M&A deals reveal drivers of recruitment firms strategies – City comment

Recruitment firms have adopted a host of new strategies to try and survive and thrive in the post-2007 world. In the rush of activity, it’s not easy to identify or isolate the characteristics and hallmarks of these new approaches.

Thu, 1 Aug 2013 | By Caroline Belcher, partner at Cavendish Corporate FinanceRecruitment firms have adopted a host of new strategies to try and survive and thrive in the post-2007 world. In the rush of activity, it’s not easy to identify or isolate the characteristics and hallmarks of these new approaches.

However, examine the drivers of the resurgence in merger and acquisition (M&A) deals that were seen last year and have continued into this year, and you get a unique insight and fresh perspective into the approaches that recruitment firms are taking to position themselves for the coming upturn in the global economy.
 
Take strategic buy-outs. They have been a major factor behind recent M&A deals, accounting for close to 90% of sector deal flow between 2010 and the first half of 2013. Two drivers are clear: geographical expansion and sector diversification.

In looking to expand geographically, recruitment firms are responding to increasing pressure from ever more international clients which need HR services with a similar global reach. Deals have typically involved the larger recruitment firms acquiring companies with a strong presence in a region where they want to bolster their own operations, typified by Adecco Group’s acquisition in early 2012 of VSN, a leading provider of professional staffing services in Japan, aimed at expanding Adecco’s presence in Asia.

Sector diversification is being driven by clients’ clamour for specialists in particular areas and industries. To meet this demand, recruitment companies have been acquiring firms that have already established themselves in certain sectors or niches. Probably the most sought after niche firms are those in technology, media and telecommunications, oil and gas, healthcare, and education. A good example is the LGV-led purchase of Air Energi, a provider of technical expertise to the global oil and gas industry that already had a significant global presence from which to build.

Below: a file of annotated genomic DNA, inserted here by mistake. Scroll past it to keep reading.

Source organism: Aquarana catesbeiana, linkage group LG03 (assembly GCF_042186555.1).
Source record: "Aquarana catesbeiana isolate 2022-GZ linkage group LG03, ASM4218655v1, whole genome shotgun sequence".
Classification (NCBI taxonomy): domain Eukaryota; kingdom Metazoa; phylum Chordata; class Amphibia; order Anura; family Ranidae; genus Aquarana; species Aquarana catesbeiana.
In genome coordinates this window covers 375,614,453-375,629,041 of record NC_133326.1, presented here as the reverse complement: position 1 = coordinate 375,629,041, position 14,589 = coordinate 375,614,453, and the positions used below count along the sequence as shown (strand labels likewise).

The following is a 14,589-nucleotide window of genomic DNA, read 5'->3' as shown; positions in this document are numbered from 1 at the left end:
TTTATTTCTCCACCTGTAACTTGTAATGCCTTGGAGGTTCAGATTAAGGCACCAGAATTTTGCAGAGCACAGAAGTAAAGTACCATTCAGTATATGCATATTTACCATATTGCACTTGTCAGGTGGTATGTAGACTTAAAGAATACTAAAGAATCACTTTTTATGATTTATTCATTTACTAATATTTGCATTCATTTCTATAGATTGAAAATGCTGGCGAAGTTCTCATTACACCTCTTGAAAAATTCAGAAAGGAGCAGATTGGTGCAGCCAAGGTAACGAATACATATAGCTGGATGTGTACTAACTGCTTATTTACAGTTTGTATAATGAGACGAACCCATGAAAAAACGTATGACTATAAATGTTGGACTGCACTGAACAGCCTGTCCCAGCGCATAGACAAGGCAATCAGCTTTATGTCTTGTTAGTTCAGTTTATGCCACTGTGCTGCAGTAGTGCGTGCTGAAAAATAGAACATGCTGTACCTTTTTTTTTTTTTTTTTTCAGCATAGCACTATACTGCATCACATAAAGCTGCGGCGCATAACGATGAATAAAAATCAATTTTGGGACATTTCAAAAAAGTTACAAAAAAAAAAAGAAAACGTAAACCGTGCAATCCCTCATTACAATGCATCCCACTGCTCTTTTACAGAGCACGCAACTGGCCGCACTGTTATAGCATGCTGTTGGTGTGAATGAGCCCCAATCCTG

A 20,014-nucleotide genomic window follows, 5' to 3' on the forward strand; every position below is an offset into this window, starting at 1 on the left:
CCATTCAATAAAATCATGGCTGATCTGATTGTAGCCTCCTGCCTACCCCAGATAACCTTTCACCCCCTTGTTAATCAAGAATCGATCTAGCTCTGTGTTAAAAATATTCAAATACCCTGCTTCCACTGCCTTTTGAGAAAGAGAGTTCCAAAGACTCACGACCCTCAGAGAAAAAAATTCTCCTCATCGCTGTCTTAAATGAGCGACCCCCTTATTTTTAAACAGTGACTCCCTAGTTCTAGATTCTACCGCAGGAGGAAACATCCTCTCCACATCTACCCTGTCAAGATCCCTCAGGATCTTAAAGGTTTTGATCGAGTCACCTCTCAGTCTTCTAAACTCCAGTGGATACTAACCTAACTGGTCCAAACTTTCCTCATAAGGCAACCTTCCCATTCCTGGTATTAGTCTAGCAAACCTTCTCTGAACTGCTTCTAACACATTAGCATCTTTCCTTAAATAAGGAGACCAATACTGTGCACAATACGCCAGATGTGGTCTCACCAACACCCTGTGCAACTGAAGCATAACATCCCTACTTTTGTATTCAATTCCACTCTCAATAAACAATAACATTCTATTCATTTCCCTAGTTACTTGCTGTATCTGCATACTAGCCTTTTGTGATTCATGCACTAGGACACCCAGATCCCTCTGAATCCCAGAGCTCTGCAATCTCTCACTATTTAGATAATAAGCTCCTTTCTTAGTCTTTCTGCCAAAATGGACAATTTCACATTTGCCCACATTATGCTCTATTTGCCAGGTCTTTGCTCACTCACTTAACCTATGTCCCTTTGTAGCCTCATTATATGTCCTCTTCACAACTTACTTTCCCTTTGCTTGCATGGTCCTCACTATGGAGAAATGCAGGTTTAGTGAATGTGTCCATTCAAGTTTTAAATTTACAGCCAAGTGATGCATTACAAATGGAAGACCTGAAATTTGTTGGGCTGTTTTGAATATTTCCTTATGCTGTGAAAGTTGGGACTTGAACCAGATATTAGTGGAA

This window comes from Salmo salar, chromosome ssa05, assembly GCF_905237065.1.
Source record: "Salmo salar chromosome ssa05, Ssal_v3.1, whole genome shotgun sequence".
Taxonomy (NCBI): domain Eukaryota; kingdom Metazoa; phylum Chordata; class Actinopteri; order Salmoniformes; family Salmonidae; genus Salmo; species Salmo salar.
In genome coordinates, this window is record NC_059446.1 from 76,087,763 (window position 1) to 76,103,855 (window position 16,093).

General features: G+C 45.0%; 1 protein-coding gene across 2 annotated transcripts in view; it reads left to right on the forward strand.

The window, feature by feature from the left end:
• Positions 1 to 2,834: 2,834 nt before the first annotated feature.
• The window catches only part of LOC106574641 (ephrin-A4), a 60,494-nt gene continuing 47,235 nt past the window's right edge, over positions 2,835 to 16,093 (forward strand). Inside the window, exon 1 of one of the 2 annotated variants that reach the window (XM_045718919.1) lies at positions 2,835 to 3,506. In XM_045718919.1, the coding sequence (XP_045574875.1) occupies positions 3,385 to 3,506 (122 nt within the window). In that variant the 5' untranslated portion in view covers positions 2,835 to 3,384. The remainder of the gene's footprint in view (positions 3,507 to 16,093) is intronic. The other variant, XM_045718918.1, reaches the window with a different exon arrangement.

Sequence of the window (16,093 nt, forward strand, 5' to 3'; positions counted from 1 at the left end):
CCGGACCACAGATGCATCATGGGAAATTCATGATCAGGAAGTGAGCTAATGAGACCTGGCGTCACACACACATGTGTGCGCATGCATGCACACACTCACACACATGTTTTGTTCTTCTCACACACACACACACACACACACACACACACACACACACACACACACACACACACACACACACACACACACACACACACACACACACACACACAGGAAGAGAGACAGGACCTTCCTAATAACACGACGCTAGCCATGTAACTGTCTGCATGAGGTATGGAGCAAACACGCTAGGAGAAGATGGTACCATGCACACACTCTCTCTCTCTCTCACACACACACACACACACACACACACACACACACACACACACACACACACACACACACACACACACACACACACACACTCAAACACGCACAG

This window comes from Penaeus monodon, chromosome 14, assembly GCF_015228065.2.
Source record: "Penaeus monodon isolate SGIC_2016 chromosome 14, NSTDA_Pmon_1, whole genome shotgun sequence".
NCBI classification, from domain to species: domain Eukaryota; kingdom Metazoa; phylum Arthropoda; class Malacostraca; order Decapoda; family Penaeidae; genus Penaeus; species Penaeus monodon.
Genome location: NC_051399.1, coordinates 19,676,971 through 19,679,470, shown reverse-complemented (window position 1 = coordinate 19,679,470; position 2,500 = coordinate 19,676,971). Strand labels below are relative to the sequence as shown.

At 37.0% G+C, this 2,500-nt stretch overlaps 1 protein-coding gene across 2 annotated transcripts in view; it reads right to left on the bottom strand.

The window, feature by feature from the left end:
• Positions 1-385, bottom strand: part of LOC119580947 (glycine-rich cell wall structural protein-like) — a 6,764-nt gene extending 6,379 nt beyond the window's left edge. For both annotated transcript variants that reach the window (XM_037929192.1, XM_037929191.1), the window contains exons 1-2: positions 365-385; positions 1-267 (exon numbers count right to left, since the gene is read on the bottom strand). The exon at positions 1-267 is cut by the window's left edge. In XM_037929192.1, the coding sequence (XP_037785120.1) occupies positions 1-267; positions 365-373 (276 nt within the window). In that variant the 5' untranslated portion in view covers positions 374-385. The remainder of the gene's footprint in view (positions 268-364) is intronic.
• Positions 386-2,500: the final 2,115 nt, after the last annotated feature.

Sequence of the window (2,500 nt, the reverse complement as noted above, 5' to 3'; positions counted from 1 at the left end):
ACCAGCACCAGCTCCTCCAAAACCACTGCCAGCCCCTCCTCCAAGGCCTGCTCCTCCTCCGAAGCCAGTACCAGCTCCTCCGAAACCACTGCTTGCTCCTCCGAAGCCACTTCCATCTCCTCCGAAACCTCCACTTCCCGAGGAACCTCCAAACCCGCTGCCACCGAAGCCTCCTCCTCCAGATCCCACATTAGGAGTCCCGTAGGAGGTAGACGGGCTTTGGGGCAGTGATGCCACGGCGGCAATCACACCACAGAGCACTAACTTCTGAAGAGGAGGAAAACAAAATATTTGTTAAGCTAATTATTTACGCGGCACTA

Another driver of M&A has been a desire to acquire temporary staffing businesses. As the global economy has been slowly recovering, risk-averse employers have put great emphasis on the use of contingent workforces to maintain flexibility and efficiency – their use was up by, on average, around 10% over the past two years in the US.
 
Undertaking online acquisitions, to counter the impact of job boards, LinkedIn and other web-based recruitment challengers, has also been a strong deal driver. Without a strong online presence, recruiters not only seem out of touch but miss out on the vast amount of talent – including many highly experienced professionals – making use of the internet either to actively job hunt or subtly review their options. For instance, we recently advised on the sale of IT Job Board to US-based Dice Holdings, which was looking to expand its online recruitment offering to Europe in order to grow the business.

Lastly, service diversification is another key factor behind M&A deals. Recruitment firms are creating divisions of new umbrella services that go beyond their traditional job search offerings. To strengthen their suite of services, recruitment firms are moving into recruitment process outsourcing, workforce management solutions or professional/specialist staffing, with acquisitions the main tactic to achieve this.
 

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